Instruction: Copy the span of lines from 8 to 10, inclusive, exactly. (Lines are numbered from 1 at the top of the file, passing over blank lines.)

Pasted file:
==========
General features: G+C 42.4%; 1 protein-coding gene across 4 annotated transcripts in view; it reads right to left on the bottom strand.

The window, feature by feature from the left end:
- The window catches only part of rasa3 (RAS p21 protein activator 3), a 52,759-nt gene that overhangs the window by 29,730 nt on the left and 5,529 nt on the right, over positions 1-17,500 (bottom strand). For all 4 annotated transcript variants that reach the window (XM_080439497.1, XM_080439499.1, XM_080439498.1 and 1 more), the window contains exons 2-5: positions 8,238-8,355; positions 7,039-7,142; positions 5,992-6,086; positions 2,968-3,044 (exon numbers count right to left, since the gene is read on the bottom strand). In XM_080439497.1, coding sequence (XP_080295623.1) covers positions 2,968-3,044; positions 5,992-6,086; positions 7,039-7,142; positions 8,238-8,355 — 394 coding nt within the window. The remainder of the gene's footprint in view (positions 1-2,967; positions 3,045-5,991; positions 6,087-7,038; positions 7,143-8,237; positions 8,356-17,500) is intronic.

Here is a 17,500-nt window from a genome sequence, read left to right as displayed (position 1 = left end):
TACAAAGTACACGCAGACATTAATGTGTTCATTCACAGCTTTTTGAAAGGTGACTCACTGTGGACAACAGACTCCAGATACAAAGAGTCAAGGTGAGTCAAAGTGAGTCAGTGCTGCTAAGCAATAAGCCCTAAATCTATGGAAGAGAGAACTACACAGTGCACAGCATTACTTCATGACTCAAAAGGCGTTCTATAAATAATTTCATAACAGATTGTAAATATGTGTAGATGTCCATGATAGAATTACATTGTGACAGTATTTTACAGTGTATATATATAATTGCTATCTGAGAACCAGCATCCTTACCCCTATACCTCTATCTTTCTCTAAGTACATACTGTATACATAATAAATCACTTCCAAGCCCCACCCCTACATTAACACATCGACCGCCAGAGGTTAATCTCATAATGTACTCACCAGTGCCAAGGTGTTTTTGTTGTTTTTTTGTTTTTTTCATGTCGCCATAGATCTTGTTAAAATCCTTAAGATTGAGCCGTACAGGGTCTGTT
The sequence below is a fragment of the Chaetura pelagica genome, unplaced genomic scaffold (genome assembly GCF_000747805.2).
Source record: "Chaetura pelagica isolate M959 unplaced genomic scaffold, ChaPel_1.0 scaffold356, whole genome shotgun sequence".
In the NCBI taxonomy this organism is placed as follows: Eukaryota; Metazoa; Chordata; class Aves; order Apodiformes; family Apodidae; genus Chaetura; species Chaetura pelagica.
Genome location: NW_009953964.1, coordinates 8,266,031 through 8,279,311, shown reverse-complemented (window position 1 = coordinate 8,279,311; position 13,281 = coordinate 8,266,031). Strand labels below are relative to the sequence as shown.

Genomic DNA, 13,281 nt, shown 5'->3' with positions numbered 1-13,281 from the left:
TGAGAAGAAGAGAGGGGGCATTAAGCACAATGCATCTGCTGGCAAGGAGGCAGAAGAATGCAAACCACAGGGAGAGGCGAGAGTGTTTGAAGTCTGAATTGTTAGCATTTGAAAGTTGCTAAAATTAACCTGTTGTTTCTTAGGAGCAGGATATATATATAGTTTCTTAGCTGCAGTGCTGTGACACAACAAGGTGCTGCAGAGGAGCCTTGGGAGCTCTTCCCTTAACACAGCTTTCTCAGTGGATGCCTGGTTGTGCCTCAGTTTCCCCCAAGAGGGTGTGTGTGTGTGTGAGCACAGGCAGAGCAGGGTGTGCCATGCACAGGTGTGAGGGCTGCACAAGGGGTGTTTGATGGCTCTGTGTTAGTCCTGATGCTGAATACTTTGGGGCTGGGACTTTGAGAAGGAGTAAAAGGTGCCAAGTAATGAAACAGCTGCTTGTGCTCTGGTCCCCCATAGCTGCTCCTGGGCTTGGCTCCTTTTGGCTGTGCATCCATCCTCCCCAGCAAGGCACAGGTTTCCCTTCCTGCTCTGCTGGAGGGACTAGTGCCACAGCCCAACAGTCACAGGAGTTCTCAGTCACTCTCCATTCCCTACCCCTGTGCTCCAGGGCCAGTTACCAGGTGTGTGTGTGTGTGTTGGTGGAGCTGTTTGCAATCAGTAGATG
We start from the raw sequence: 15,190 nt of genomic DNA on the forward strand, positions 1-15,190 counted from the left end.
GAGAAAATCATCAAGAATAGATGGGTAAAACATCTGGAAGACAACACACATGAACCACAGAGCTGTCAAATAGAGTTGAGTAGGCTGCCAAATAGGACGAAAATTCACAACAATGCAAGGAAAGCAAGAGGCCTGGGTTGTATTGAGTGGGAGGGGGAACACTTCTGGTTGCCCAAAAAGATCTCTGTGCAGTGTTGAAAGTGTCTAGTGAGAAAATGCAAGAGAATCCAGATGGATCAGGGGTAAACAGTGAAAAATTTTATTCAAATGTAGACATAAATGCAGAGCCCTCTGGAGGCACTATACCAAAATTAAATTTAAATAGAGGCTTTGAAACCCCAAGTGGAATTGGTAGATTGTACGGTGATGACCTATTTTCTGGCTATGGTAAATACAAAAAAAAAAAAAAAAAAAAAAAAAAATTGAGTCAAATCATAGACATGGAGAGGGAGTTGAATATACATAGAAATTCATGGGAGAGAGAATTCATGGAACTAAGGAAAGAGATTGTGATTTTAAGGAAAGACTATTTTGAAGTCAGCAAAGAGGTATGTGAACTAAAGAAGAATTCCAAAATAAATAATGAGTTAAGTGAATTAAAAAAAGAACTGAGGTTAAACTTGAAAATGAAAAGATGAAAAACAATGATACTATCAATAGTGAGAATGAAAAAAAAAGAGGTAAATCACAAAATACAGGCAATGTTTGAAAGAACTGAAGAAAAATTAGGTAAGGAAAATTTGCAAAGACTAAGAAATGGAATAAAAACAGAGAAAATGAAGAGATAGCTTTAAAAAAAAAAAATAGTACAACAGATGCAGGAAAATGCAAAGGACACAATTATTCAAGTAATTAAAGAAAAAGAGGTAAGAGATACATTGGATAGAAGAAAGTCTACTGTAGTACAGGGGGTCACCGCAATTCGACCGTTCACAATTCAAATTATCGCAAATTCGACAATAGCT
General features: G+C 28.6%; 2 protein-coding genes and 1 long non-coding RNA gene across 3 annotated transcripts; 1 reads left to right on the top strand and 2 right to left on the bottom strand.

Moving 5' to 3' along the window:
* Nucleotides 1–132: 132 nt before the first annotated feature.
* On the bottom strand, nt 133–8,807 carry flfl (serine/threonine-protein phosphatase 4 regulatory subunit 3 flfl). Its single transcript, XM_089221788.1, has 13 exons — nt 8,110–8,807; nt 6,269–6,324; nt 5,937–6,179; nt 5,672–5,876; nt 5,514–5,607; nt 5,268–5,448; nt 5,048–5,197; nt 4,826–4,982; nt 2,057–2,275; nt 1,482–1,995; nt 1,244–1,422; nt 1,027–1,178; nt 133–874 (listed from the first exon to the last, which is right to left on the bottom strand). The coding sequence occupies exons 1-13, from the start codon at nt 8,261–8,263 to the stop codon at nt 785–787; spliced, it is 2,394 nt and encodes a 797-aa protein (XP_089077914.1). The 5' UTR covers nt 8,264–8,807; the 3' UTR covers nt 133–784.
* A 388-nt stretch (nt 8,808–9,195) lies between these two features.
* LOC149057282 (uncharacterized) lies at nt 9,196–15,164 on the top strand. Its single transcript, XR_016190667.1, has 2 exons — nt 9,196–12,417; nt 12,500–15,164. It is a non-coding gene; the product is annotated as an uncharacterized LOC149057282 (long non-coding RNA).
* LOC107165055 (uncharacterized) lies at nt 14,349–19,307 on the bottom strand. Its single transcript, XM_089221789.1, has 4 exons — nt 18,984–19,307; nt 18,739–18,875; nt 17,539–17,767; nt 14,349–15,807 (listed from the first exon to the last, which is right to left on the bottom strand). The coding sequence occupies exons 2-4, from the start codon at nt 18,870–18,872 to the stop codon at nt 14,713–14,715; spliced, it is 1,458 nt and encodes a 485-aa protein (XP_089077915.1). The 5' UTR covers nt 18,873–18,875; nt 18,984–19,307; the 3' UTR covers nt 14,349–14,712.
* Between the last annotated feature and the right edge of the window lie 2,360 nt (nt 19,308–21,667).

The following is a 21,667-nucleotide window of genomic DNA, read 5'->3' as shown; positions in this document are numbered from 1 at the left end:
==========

In the NCBI taxonomy this organism is placed as follows: Eukaryota; Metazoa; Chordata; class Aves; order Apodiformes; family Apodidae; genus Chaetura; species Chaetura pelagica.
Genome location: NW_009953964.1, coordinates 8,266,031 through 8,279,311, shown reverse-complemented (window position 1 = coordinate 8,279,311; position 13,281 = coordinate 8,266,031). Strand labels below are relative to the sequence as shown.

Genomic DNA, 13,281 nt, shown 5'->3' with positions numbered 1-13,281 from the left: